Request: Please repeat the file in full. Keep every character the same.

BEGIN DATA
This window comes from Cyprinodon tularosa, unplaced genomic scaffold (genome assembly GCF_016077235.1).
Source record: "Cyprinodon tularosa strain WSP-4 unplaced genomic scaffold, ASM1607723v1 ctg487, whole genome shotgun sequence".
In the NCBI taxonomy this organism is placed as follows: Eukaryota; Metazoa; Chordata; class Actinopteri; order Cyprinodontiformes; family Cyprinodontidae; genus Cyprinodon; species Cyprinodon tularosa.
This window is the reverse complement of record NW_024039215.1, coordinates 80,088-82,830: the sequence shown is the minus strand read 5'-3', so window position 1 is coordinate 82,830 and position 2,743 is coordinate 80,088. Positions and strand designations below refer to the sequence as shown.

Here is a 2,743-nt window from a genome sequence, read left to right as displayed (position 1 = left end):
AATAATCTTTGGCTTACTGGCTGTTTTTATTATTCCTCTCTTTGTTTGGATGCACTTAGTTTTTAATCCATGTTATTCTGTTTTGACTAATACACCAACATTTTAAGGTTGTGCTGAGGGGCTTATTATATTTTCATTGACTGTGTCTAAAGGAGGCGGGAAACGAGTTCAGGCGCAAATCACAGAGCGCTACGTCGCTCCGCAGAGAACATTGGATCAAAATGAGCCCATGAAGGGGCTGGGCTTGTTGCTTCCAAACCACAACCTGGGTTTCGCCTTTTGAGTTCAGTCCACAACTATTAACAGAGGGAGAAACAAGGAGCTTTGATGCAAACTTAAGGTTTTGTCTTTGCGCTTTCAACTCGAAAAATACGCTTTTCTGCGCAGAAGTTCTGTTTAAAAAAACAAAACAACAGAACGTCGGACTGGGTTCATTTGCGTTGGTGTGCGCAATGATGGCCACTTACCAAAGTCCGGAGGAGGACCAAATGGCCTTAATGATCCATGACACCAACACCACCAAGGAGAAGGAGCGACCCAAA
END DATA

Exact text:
This window comes from Cyprinodon tularosa, unplaced genomic scaffold (genome assembly GCF_016077235.1).
Source record: "Cyprinodon tularosa strain WSP-4 unplaced genomic scaffold, ASM1607723v1 ctg487, whole genome shotgun sequence".
In the NCBI taxonomy this organism is placed as follows: Eukaryota; Metazoa; Chordata; class Actinopteri; order Cyprinodontiformes; family Cyprinodontidae; genus Cyprinodon; species Cyprinodon tularosa.
This window is the reverse complement of record NW_024039215.1, coordinates 80,088-82,830: the sequence shown is the minus strand read 5'-3', so window position 1 is coordinate 82,830 and position 2,743 is coordinate 80,088. Positions and strand designations below refer to the sequence as shown.

Here is a 2,743-nt window from a genome sequence, read left to right as displayed (position 1 = left end):
AATAATCTTTGGCTTACTGGCTGTTTTTATTATTCCTCTCTTTGTTTGGATGCACTTAGTTTTTAATCCATGTTATTCTGTTTTGACTAATACACCAACATTTTAAGGTTGTGCTGAGGGGCTTATTATATTTTCATTGACTGTGTCTAAAGGAGGCGGGAAACGAGTTCAGGCGCAAATCACAGAGCGCTACGTCGCTCCGCAGAGAACATTGGATCAAAATGAGCCCATGAAGGGGCTGGGCTTGTTGCTTCCAAACCACAACCTGGGTTTCGCCTTTTGAGTTCAGTCCACAACTATTAACAGAGGGAGAAACAAGGAGCTTTGATGCAAACTTAAGGTTTTGTCTTTGCGCTTTCAACTCGAAAAATACGCTTTTCTGCGCAGAAGTTCTGTTTAAAAAAACAAAACAACAGAACGTCGGACTGGGTTCATTTGCGTTGGTGTGCGCAATGATGGCCACTTACCAAAGTCCGGAGGAGGACCAAATGGCCTTAATGATCCATGACACCAACACCACCAAGGAGAAGGAGCGACCCAAA